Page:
Abarbanel, Commentary to Beresishis p86, with reference to MN 2:30: Thus it is clearly evident from the aforementioned statements that the opinion of the Rav [Rambam] was … that all which is mentioned regarding the activity of the six days, from the creation of the heavens and the earth, and all of their phenomena, and the creation of Adam and his wife, up until [the passage of] va'yechulu posses no allegory whatsoever for everything was understood by him as literal [אין בהם משל כלל כי היה אצלו הכל כפשוטו]. Therefore, you see that the Rav has ... made a concerted effort to support the principle of absolute creation [חידוש המוחלט] and accepted all of the verses literally.

    Rambam MN 2.31: רמב״ם מ״נ ב:לא ולפיכך נצטוינו בקידוש היום הזה כדי שיתבסס יסוד חידוש העולם ... וכאשר ישאלו מה טעם הדבר‚ תהיה התשובה כי ששת ימים עשה ה׳
    Therefore, we are commanded in the sanctification of this day (Shabbos) in order to establish the foundational principle of novel [meta-natural] creation … if it is asked what is the the cause [for our resting on Shabbos] the answer is “for in six days Hashem made [heavens and earth](Ex. 20:11).

    Abarbanel to MN II:31: “And the Rav (Rambam) with this, elaborates what he stated at the end of chapter 29 and chapter 30 of this section [section II of Moreh Nevuchim], which is that the true chiddush [i.e. meta-natural creation] is what is described in the verses regarding the six days of creation … and it is meant entirely literally and therefore the seventh day is the day of rest to demonstrate that after all was completed on the sixth day, nothing more was created … and in order to testify to this great thing, Shabbos was established as the seventh day to hint at and make known that absolutely nothing was created after the sixth day.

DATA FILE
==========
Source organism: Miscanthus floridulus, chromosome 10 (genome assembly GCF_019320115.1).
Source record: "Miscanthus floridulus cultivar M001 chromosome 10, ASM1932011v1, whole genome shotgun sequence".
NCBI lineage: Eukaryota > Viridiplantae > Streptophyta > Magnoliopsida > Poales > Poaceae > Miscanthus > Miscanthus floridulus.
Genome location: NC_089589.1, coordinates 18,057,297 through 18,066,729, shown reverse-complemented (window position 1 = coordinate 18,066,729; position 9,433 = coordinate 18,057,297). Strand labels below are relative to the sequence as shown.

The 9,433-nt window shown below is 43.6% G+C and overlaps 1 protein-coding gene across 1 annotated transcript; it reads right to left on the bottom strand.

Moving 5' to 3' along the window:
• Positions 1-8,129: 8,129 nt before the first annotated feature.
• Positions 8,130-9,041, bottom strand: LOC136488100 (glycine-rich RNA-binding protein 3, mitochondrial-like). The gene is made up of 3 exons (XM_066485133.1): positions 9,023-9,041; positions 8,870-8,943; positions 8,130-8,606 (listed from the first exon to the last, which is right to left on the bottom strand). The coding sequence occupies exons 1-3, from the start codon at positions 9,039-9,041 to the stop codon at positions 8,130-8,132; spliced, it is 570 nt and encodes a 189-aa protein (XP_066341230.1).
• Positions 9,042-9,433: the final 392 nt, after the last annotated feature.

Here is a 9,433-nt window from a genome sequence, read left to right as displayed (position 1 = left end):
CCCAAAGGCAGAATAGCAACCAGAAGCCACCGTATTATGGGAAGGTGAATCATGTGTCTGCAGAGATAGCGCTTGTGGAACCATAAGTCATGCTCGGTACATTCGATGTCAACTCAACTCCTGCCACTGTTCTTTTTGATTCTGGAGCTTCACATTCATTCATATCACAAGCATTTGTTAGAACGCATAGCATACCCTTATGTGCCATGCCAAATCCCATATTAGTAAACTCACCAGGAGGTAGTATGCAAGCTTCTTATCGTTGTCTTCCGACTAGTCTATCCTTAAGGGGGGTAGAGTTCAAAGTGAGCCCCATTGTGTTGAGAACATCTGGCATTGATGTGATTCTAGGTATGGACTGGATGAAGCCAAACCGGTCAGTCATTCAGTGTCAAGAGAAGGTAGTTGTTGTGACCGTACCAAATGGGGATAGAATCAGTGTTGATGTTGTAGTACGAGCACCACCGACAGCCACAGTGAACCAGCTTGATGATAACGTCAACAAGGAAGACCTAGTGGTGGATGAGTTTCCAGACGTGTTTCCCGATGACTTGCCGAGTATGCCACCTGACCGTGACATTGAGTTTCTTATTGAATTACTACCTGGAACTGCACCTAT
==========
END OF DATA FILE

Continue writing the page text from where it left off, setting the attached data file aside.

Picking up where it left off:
In Challenge of Creation, R. Slifkin writes that he is following the approach of the Rambam. As the quotes indicate, this statement is reflective of shoddy scholarship. But this is not my topic now.

    I really would like to obtain a clear answer to my question. I wonder if R. Slifkin can confirm that he does not have the explicit source requested for his remarkable dome thesis--other than the opinion of the 6th century monk Cosmas?

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  15. Fair enough. You have quoted a Rishon that very strongly implies that all of Chazal learned Maaseh Breishis literaly. Rambam MN 2.30. I concede the point.